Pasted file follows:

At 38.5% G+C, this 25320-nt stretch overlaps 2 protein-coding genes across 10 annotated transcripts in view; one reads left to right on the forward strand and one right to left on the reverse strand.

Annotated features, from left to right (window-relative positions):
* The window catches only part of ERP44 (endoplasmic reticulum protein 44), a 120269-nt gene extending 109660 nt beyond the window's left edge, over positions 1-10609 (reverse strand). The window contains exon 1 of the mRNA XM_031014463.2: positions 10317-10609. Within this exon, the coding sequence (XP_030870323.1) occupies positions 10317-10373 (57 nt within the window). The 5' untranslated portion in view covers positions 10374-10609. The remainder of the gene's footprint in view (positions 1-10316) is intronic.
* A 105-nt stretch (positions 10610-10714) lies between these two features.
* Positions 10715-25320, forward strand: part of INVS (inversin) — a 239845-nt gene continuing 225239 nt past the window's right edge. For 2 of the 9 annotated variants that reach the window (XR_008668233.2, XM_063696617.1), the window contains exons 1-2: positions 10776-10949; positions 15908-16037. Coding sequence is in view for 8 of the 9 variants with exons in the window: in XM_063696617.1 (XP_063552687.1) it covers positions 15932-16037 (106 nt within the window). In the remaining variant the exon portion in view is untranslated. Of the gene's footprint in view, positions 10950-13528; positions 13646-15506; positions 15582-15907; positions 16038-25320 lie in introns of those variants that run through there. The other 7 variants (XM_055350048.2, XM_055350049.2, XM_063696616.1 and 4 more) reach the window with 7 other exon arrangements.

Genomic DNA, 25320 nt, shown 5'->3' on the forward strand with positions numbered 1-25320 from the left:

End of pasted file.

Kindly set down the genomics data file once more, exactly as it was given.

At 38.5% G+C, this 25320-nt stretch overlaps 2 protein-coding genes across 10 annotated transcripts in view; one reads left to right on the forward strand and one right to left on the reverse strand.

Annotated features, from left to right (window-relative positions):
* The window catches only part of ERP44 (endoplasmic reticulum protein 44), a 120269-nt gene extending 109660 nt beyond the window's left edge, over positions 1-10609 (reverse strand). The window contains exon 1 of the mRNA XM_031014463.2: positions 10317-10609. Within this exon, the coding sequence (XP_030870323.1) occupies positions 10317-10373 (57 nt within the window). The 5' untranslated portion in view covers positions 10374-10609. The remainder of the gene's footprint in view (positions 1-10316) is intronic.
* A 105-nt stretch (positions 10610-10714) lies between these two features.
* Positions 10715-25320, forward strand: part of INVS (inversin) — a 239845-nt gene continuing 225239 nt past the window's right edge. For 2 of the 9 annotated variants that reach the window (XR_008668233.2, XM_063696617.1), the window contains exons 1-2: positions 10776-10949; positions 15908-16037. Coding sequence is in view for 8 of the 9 variants with exons in the window: in XM_063696617.1 (XP_063552687.1) it covers positions 15932-16037 (106 nt within the window). In the remaining variant the exon portion in view is untranslated. Of the gene's footprint in view, positions 10950-13528; positions 13646-15506; positions 15582-15907; positions 16038-25320 lie in introns of those variants that run through there. The other 7 variants (XM_055350048.2, XM_055350049.2, XM_063696616.1 and 4 more) reach the window with 7 other exon arrangements.

Genomic DNA, 25320 nt, shown 5'->3' on the forward strand with positions numbered 1-25320 from the left: